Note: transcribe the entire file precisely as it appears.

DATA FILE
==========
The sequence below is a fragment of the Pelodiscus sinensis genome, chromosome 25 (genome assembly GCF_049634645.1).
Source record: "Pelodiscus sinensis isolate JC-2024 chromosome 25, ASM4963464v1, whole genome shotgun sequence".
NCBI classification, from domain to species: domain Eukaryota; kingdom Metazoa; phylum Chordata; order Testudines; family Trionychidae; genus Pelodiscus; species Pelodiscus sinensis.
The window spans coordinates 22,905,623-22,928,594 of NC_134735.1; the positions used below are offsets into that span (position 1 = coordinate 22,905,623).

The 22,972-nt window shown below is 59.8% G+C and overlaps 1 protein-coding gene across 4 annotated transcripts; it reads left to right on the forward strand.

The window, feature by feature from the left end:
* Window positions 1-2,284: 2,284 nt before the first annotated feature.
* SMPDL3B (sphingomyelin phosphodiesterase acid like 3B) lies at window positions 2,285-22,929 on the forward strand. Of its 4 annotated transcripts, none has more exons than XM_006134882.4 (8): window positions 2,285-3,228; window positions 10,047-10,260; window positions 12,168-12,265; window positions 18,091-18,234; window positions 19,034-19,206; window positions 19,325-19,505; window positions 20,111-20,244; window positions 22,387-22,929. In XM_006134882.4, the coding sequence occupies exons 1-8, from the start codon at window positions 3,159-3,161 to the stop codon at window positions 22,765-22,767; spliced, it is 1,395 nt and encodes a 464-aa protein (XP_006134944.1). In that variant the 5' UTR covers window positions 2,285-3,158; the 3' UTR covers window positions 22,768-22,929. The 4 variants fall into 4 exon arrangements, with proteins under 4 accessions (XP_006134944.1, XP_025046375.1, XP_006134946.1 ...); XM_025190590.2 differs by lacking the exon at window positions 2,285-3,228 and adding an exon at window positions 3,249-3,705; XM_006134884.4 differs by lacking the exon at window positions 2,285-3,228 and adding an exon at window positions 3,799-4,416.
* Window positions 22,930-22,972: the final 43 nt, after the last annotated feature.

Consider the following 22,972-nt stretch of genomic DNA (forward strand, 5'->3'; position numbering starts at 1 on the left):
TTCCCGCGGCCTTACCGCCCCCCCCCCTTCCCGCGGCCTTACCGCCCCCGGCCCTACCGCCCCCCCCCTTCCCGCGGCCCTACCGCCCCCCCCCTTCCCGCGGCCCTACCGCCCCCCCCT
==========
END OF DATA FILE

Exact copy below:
The sequence below is a fragment of the Pelodiscus sinensis genome, chromosome 25 (genome assembly GCF_049634645.1).
Source record: "Pelodiscus sinensis isolate JC-2024 chromosome 25, ASM4963464v1, whole genome shotgun sequence".
NCBI classification, from domain to species: domain Eukaryota; kingdom Metazoa; phylum Chordata; order Testudines; family Trionychidae; genus Pelodiscus; species Pelodiscus sinensis.
The window spans coordinates 22,905,623-22,928,594 of NC_134735.1; the positions used below are offsets into that span (position 1 = coordinate 22,905,623).

The 22,972-nt window shown below is 59.8% G+C and overlaps 1 protein-coding gene across 4 annotated transcripts; it reads left to right on the forward strand.

The window, feature by feature from the left end:
* Window positions 1-2,284: 2,284 nt before the first annotated feature.
* SMPDL3B (sphingomyelin phosphodiesterase acid like 3B) lies at window positions 2,285-22,929 on the forward strand. Of its 4 annotated transcripts, none has more exons than XM_006134882.4 (8): window positions 2,285-3,228; window positions 10,047-10,260; window positions 12,168-12,265; window positions 18,091-18,234; window positions 19,034-19,206; window positions 19,325-19,505; window positions 20,111-20,244; window positions 22,387-22,929. In XM_006134882.4, the coding sequence occupies exons 1-8, from the start codon at window positions 3,159-3,161 to the stop codon at window positions 22,765-22,767; spliced, it is 1,395 nt and encodes a 464-aa protein (XP_006134944.1). In that variant the 5' UTR covers window positions 2,285-3,158; the 3' UTR covers window positions 22,768-22,929. The 4 variants fall into 4 exon arrangements, with proteins under 4 accessions (XP_006134944.1, XP_025046375.1, XP_006134946.1 ...); XM_025190590.2 differs by lacking the exon at window positions 2,285-3,228 and adding an exon at window positions 3,249-3,705; XM_006134884.4 differs by lacking the exon at window positions 2,285-3,228 and adding an exon at window positions 3,799-4,416.
* Window positions 22,930-22,972: the final 43 nt, after the last annotated feature.

Consider the following 22,972-nt stretch of genomic DNA (forward strand, 5'->3'; position numbering starts at 1 on the left):
TTCCCGCGGCCTTACCGCCCCCCCCCCTTCCCGCGGCCTTACCGCCCCCGGCCCTACCGCCCCCCCCCTTCCCGCGGCCCTACCGCCCCCCCCCTTCCCGCGGCCCTACCGCCCCCCCCT